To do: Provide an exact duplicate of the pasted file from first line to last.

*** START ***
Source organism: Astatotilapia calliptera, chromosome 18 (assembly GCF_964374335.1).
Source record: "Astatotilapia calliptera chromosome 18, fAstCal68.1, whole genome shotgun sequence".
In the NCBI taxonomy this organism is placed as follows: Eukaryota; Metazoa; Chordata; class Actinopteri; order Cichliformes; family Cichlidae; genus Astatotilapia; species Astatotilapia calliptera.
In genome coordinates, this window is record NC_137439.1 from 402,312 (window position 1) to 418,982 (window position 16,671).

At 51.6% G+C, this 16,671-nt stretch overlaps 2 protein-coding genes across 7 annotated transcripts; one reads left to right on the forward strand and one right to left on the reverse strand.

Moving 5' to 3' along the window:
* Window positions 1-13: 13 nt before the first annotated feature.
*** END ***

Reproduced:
Source organism: Astatotilapia calliptera, chromosome 18 (assembly GCF_964374335.1).
Source record: "Astatotilapia calliptera chromosome 18, fAstCal68.1, whole genome shotgun sequence".
In the NCBI taxonomy this organism is placed as follows: Eukaryota; Metazoa; Chordata; class Actinopteri; order Cichliformes; family Cichlidae; genus Astatotilapia; species Astatotilapia calliptera.
In genome coordinates, this window is record NC_137439.1 from 402,312 (window position 1) to 418,982 (window position 16,671).

At 51.6% G+C, this 16,671-nt stretch overlaps 2 protein-coding genes across 7 annotated transcripts; one reads left to right on the forward strand and one right to left on the reverse strand.

Moving 5' to 3' along the window:
* Window positions 1-13: 13 nt before the first annotated feature.